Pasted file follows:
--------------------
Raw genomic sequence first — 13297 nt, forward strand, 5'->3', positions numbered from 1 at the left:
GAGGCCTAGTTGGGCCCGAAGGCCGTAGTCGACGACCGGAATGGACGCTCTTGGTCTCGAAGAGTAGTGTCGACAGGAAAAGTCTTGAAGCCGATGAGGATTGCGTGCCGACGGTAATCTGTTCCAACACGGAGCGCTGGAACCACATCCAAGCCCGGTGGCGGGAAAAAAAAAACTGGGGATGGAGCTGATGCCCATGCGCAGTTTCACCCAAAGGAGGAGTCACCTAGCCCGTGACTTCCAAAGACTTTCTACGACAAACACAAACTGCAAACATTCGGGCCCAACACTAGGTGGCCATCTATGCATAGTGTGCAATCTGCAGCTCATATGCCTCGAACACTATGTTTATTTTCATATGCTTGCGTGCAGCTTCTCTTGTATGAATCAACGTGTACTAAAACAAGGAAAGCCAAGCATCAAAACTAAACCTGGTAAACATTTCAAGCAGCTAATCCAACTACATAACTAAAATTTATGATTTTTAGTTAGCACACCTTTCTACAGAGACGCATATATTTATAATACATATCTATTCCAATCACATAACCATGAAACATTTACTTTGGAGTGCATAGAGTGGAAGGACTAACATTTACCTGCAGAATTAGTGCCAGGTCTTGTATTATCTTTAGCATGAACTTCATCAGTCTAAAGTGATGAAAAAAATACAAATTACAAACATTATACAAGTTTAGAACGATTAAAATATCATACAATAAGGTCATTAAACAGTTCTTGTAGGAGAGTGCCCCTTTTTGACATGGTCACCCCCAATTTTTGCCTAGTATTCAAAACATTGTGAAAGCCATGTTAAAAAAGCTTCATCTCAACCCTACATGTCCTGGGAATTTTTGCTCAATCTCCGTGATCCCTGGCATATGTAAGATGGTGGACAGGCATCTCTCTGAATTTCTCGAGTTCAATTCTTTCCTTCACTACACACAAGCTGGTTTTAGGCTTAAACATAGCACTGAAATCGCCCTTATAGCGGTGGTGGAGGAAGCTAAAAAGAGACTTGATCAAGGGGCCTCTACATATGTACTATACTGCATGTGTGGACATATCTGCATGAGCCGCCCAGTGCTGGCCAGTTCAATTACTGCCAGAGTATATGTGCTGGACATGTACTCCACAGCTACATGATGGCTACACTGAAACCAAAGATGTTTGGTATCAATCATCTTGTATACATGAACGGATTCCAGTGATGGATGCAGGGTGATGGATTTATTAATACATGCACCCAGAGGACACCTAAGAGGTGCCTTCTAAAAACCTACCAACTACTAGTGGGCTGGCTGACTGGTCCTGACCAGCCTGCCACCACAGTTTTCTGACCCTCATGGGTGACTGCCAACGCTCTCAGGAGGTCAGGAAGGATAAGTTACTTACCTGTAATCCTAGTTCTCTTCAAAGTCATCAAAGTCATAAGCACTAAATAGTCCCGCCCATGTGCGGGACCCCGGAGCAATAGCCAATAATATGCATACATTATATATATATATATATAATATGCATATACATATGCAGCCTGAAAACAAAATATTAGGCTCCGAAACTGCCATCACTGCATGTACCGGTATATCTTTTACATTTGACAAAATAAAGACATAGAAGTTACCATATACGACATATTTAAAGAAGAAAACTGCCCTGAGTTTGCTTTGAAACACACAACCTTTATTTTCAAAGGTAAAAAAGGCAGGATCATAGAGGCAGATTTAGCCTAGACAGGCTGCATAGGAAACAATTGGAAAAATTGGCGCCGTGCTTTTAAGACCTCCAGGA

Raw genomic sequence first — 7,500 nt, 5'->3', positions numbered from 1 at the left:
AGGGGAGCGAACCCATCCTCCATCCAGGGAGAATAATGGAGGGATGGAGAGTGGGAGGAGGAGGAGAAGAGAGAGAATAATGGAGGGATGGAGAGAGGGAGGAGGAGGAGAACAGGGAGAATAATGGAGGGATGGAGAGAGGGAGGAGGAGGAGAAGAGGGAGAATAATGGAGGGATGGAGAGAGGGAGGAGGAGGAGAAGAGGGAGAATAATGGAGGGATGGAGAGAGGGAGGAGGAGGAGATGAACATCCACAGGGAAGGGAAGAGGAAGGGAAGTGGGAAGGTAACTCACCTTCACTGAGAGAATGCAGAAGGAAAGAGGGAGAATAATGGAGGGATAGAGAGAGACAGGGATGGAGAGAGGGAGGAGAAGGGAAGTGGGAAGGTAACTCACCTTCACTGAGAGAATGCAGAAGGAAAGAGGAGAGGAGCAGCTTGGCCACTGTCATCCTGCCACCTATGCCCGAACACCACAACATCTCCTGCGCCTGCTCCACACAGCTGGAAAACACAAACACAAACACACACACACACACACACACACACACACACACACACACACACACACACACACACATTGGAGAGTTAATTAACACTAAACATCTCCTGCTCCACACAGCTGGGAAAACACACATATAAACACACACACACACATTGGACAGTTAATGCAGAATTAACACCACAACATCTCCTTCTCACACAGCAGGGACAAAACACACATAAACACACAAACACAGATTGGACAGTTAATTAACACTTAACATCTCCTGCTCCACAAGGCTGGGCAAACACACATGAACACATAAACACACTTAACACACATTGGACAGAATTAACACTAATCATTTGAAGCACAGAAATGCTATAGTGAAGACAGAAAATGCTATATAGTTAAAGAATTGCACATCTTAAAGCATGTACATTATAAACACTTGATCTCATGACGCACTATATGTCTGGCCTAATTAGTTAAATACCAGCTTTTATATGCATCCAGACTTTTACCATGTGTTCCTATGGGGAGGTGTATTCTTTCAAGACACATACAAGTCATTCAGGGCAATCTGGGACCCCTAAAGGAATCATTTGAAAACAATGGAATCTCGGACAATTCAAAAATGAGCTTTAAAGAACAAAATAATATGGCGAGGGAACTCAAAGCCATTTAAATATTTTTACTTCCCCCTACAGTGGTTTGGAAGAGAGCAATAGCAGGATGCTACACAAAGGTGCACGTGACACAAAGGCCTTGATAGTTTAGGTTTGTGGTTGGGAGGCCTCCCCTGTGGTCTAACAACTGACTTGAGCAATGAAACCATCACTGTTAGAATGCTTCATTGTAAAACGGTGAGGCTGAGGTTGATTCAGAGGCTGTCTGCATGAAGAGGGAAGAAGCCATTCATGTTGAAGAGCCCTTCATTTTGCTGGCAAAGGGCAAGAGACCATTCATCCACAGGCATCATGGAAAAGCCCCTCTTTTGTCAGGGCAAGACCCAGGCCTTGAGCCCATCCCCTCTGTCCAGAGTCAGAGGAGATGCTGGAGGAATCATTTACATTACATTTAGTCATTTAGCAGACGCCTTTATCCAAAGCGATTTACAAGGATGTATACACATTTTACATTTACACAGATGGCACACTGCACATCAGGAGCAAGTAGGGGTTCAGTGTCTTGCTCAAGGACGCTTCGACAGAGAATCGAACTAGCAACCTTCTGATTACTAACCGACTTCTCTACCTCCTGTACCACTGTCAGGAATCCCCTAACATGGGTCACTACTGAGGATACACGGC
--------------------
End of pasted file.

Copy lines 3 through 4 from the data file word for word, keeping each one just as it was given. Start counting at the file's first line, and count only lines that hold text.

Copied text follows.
Raw genomic sequence first — 7,500 nt, 5'->3', positions numbered from 1 at the left:
AGGGGAGCGAACCCATCCTCCATCCAGGGAGAATAATGGAGGGATGGAGAGTGGGAGGAGGAGGAGAAGAGAGAGAATAATGGAGGGATGGAGAGAGGGAGGAGGAGGAGAACAGGGAGAATAATGGAGGGATGGAGAGAGGGAGGAGGAGGAGAAGAGGGAGAATAATGGAGGGATGGAGAGAGGGAGGAGGAGGAGAAGAGGGAGAATAATGGAGGGATGGAGAGAGGGAGGAGGAGGAGATGAACATCCACAGGGAAGGGAAGAGGAAGGGAAGTGGGAAGGTAACTCACCTTCACTGAGAGAATGCAGAAGGAAAGAGGGAGAATAATGGAGGGATAGAGAGAGACAGGGATGGAGAGAGGGAGGAGAAGGGAAGTGGGAAGGTAACTCACCTTCACTGAGAGAATGCAGAAGGAAAGAGGAGAGGAGCAGCTTGGCCACTGTCATCCTGCCACCTATGCCCGAACACCACAACATCTCCTGCGCCTGCTCCACACAGCTGGAAAACACAAACACAAACACACACACACACACACACACACACACACACACACACACACACACACACACACACATTGGAGAGTTAATTAACACTAAACATCTCCTGCTCCACACAGCTGGGAAAACACACATATAAACACACACACACACATTGGACAGTTAATGCAGAATTAACACCACAACATCTCCTTCTCACACAGCAGGGACAAAACACACATAAACACACAAACACAGATTGGACAGTTAATTAACACTTAACATCTCCTGCTCCACAAGGCTGGGCAAACACACATGAACACATAAACACACTTAACACACATTGGACAGAATTAACACTAATCATTTGAAGCACAGAAATGCTATAGTGAAGACAGAAAATGCTATATAGTTAAAGAATTGCACATCTTAAAGCATGTACATTATAAACACTTGATCTCATGACGCACTATATGTCTGGCCTAATTAGTTAAATACCAGCTTTTATATGCATCCAGACTTTTACCATGTGTTCCTATGGGGAGGTGTATTCTTTCAAGACACATACAAGTCATTCAGGGCAATCTGGGACCCCTAAAGGAATCATTTGAAAACAATGGAATCTCGGACAATTCAAAAATGAGCTTTAAAGAACAAAATAATATGGCGAGGGAACTCAAAGCCATTTAAATATTTTTACTTCCCCCTACAGTGGTTTGGAAGAGAGCAATAGCAGGATGCTACACAAAGGTGCACGTGACACAAAGGCCTTGATAGTTTAGGTTTGTGGTTGGGAGGCCTCCCCTGTGGTCTAACAACTGACTTGAGCAATGAAACCATCACTGTTAGAATGCTTCATTGTAAAACGGTGAGGCTGAGGTTGATTCAGAGGCTGTCTGCATGAAGAGGGAAGAAGCCATTCATGTTGAAGAGCCCTTCATTTTGCTGGCAAAGGGCAAGAGACCATTCATCCACAGGCATCATGGAAAAGCCCCTCTTTTGTCAGGGCAAGACCCAGGCCTTGAGCCCATCCCCTCTGTCCAGAGTCAGAGGAGATGCTGGAGGAATCATTTACATTACATTTAGTCATTTAGCAGACGCCTTTATCCAAAGCGATTTACAAGGATGTATACACATTTTACATTTACACAGATGGCACACTGCACATCAGGAGCAAGTAGGGGTTCAGTGTCTTGCTCAAGGACGCTTCGACAGAGAATCGAACTAGCAACCTTCTGATTACTAACCGACTTCTCTACCTCCTGTACCACTGTCAGGAATCCCCTAACATGGGTCACTACTGAGGATACACGGC